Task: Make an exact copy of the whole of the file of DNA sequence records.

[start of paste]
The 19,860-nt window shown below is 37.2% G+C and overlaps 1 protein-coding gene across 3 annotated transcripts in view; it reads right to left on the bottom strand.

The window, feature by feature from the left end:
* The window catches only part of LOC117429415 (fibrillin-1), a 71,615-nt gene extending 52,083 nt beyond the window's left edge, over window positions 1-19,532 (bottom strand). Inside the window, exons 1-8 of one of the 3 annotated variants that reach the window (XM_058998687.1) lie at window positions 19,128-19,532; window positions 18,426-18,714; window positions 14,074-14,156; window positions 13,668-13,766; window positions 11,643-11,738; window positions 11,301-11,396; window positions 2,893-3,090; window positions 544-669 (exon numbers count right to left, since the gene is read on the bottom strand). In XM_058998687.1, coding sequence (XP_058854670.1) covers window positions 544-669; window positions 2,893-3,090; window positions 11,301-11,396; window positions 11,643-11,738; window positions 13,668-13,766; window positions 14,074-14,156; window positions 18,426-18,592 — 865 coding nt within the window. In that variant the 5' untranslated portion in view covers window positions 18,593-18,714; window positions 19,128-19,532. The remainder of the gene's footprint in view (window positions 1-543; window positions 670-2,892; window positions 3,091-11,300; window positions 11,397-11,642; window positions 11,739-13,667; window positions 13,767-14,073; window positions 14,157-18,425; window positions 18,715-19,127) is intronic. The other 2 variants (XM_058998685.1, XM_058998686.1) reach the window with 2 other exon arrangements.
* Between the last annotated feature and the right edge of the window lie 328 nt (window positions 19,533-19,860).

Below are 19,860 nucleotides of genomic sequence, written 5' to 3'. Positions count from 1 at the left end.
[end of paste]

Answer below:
The 19,860-nt window shown below is 37.2% G+C and overlaps 1 protein-coding gene across 3 annotated transcripts in view; it reads right to left on the bottom strand.

The window, feature by feature from the left end:
* The window catches only part of LOC117429415 (fibrillin-1), a 71,615-nt gene extending 52,083 nt beyond the window's left edge, over window positions 1-19,532 (bottom strand). Inside the window, exons 1-8 of one of the 3 annotated variants that reach the window (XM_058998687.1) lie at window positions 19,128-19,532; window positions 18,426-18,714; window positions 14,074-14,156; window positions 13,668-13,766; window positions 11,643-11,738; window positions 11,301-11,396; window positions 2,893-3,090; window positions 544-669 (exon numbers count right to left, since the gene is read on the bottom strand). In XM_058998687.1, coding sequence (XP_058854670.1) covers window positions 544-669; window positions 2,893-3,090; window positions 11,301-11,396; window positions 11,643-11,738; window positions 13,668-13,766; window positions 14,074-14,156; window positions 18,426-18,592 — 865 coding nt within the window. In that variant the 5' untranslated portion in view covers window positions 18,593-18,714; window positions 19,128-19,532. The remainder of the gene's footprint in view (window positions 1-543; window positions 670-2,892; window positions 3,091-11,300; window positions 11,397-11,642; window positions 11,739-13,667; window positions 13,767-14,073; window positions 14,157-18,425; window positions 18,715-19,127) is intronic. The other 2 variants (XM_058998685.1, XM_058998686.1) reach the window with 2 other exon arrangements.
* Between the last annotated feature and the right edge of the window lie 328 nt (window positions 19,533-19,860).

Below are 19,860 nucleotides of genomic sequence, written 5' to 3'. Positions count from 1 at the left end.